Global Case Study
Opcenter (Preactor) APS
Pfizer develops a long-term supply chain strategy through Opcenter APS (Preactor)
Pfizer Inc., the largest pharmaceutical company in the world, discovers, develops, manufactures, and markets leading prescription medicines for humans and animals and many of the world’s best-known consumer brands. Its principal UK subsidiary, Pfizer Limited, has its European Research and Development Headquarters at Sandwich in Kent, responsible for the direct employment of approximately 3,600 people. A global Pfizer aim is to provide innovative, value-added products to improve the quality of life of people around the world and help them enjoy longer, healthier, and more productive lives.
A large part of the work of Pfizer in Sandwich is the research and development of new products. These products have to be put through stringent Clinical Trials to ensure they are safe and effective. Ensuring effective and timely delivery of supplies to the Clinic throughout all phases of clinical trial represents a major challenge to Pharmaceutical Sciences – a division of the Pfizer Research & Development organization. In the context of increased global pharmaceutical competition and consolidation, such pioneering and ambitious aims require equally pioneering and ambitious solutions. In Preactor, Pfizer found a partner with which to create what originally began as a Finite Capacity Scheduling (FCS) application which then subsequently evolved into what is rapidly becoming a pioneering global supply chain solution for Pharmaceutical Sciences.
In order to appreciate how far Pfizer has come, it is essential to understand how its solution originated, and subsequently developed, which in turn requires an appreciation of the sheer scale and complexities of Pfizer’s operations. In the UK alone, every day in 2002, over 2.7 million people took a Pfizer medicine, many of which originated from Pfizer, Sandwich.
It was here back in 1998, within one element of the Pharmaceutical R&D division, where the origins of the solution to provide timely clinical supplies are to be found. Within what was to become the Pharmaceutical Sciences Supply Chain, a further eight distinct but related areas are grouped into 3 general stages: the manufacture and testing of the Drug Substance (the active pharmaceutical ingredient), the manufacture of this into the appropriate dosage forms (together with the associated testing activities), and the ultimate packaging and dispatch of the finished product. Each stage is controlled by rigorous Quality Assurance (QA) regimes.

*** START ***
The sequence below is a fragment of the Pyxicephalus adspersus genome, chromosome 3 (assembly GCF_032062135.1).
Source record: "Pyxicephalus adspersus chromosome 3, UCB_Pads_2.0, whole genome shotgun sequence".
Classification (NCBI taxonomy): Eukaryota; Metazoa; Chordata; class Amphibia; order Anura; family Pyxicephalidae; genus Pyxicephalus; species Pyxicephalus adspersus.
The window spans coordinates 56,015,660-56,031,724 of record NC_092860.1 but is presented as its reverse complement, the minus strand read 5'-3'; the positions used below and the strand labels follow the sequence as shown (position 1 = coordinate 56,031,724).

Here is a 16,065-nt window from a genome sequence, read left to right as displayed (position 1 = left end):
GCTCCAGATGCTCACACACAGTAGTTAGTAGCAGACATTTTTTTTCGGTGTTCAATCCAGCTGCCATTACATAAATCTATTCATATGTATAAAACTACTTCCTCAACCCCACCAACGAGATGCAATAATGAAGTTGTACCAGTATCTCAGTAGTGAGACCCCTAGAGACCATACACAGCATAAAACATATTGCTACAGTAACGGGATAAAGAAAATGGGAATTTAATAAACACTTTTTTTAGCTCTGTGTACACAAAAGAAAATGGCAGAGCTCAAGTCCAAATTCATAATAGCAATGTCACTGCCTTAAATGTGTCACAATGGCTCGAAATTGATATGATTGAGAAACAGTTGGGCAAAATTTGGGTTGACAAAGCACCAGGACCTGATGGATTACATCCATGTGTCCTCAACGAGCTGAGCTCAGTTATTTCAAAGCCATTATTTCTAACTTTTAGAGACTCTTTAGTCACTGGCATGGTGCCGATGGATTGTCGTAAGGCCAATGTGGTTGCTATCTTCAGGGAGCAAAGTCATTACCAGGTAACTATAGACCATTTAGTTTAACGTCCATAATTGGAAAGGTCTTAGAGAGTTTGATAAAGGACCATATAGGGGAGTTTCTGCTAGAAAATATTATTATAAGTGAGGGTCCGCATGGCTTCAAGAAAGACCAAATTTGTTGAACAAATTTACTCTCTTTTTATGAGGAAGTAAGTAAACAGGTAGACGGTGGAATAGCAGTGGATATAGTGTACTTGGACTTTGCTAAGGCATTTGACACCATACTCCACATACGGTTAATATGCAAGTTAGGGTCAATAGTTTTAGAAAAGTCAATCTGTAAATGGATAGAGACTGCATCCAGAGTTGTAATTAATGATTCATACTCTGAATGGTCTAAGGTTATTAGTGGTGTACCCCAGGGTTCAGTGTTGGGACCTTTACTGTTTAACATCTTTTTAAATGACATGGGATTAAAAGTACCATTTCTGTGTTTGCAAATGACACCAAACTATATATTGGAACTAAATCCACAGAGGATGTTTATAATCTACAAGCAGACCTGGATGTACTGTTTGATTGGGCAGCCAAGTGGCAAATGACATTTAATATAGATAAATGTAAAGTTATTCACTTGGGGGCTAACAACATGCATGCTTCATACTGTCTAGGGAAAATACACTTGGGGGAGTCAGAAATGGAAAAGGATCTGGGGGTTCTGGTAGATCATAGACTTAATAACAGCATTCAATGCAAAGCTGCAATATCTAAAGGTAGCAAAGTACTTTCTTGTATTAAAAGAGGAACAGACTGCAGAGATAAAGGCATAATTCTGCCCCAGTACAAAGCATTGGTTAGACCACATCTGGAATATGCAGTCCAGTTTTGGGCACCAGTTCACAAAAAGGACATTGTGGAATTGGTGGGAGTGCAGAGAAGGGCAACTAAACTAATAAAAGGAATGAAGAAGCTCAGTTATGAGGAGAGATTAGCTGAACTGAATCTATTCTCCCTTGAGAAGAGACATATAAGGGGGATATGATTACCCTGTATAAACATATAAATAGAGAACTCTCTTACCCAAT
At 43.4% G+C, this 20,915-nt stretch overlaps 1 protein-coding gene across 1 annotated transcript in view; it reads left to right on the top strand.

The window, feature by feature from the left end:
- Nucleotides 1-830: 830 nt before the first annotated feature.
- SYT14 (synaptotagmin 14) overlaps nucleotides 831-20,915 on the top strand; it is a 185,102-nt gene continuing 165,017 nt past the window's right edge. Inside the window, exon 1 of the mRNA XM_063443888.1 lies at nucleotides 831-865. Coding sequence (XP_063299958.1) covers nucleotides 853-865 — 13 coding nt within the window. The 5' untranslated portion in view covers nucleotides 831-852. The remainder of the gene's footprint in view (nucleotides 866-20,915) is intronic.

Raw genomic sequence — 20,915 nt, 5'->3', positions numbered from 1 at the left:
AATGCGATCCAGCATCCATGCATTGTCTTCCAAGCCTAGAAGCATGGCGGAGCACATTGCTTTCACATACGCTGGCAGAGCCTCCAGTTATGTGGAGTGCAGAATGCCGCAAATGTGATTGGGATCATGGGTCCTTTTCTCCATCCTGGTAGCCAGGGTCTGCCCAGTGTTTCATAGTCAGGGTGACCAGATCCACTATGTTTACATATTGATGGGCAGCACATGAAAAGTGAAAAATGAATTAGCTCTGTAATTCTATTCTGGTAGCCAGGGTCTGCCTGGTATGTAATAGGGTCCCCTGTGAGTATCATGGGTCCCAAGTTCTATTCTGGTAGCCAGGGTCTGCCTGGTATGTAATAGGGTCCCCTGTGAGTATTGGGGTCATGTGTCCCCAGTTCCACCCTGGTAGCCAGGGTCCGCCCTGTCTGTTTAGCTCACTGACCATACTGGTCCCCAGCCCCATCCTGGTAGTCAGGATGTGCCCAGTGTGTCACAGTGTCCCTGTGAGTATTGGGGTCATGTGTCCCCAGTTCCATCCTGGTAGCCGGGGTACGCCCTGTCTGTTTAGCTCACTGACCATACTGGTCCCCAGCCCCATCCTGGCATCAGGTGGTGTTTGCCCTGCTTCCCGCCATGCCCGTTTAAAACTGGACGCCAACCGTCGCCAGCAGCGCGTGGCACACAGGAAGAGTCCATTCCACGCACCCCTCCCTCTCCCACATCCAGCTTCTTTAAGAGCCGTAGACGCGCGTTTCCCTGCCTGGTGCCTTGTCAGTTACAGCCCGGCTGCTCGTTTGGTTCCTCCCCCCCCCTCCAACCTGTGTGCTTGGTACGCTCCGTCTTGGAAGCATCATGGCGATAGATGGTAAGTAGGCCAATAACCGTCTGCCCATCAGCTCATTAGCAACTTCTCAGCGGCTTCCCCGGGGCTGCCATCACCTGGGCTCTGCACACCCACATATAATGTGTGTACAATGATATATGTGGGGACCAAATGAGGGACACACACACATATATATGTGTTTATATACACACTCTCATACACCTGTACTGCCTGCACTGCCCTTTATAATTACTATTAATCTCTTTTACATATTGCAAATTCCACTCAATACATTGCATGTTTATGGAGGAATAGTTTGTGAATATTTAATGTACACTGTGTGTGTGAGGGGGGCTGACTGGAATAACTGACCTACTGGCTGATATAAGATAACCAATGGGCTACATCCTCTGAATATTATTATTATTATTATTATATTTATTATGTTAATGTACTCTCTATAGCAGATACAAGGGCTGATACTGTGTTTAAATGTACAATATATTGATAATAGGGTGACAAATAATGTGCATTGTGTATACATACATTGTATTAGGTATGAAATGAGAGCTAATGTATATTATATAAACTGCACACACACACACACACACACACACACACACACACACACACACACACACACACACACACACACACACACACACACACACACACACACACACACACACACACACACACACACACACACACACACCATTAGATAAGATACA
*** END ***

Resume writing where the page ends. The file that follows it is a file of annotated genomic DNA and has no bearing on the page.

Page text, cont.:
Jayne is a Business Integrator at Pfizer, Sandwich and has been involved with the Preactor project since its inception. She explains the situation at this time, “Back in 1998, we had no concept of a supply chain; indeed with the exception of the Solid Manufacturing area, we had no electronic scheduling at all; each of the eight areas operated in an autonomous fashion. Because the end product ‘miraculously’ appeared at the last stage – the Pharmacy – no one really even saw the need to have more than minimal interaction between groups.” The results were as might be expected with significant time being invested in fire fighting activities, no clear visibility of the big picture from a management perspective and sporadic visibility on a local level of how each area impacted any of the others.
At this time, a consultant was engaged to evaluate the scheduling operation in Solid Manufacturing, a heavily tailored version of MS Project, with a view to its possible use in other areas. His conclusion played a seminal role in the birth of what would begin as a united supply chain solution for Pharmaceutical Sciences in Sandwich, with potential to ultimately evolve into a global supply chain solution. While confirming the benefits Pfizer could liberate with FCS tools, he most crucially advised Pfizer to see these from an overall business perspective and to focus on implementing these at a supply chain level.
Jayne was charged with investigating the road map by which this might be accomplished, both in terms of identifying the conceptual challenges and then the means to make it a reality. The way that this task was carried out is now widely recognized as being a core element to the success of the project and offers important lessons from which others can learn. First, Jayne looked to involve leadership representatives from all areas involved in the business. All Senior Directors were involved in a brainstorming exercise looking at Pharmaceutical Sciences. This resulted in a common realization at the highest levels that their business model essentially represented a silo-ed approach. Secondly, Jayne involved the IT department from the outset to research and select the optimum technology solution. “This resulted in a Holistic Business Improvement Program,” explains Jayne. “Those with responsibility for both IT and business processes were working hand in hand in an informed manner on a common problem.”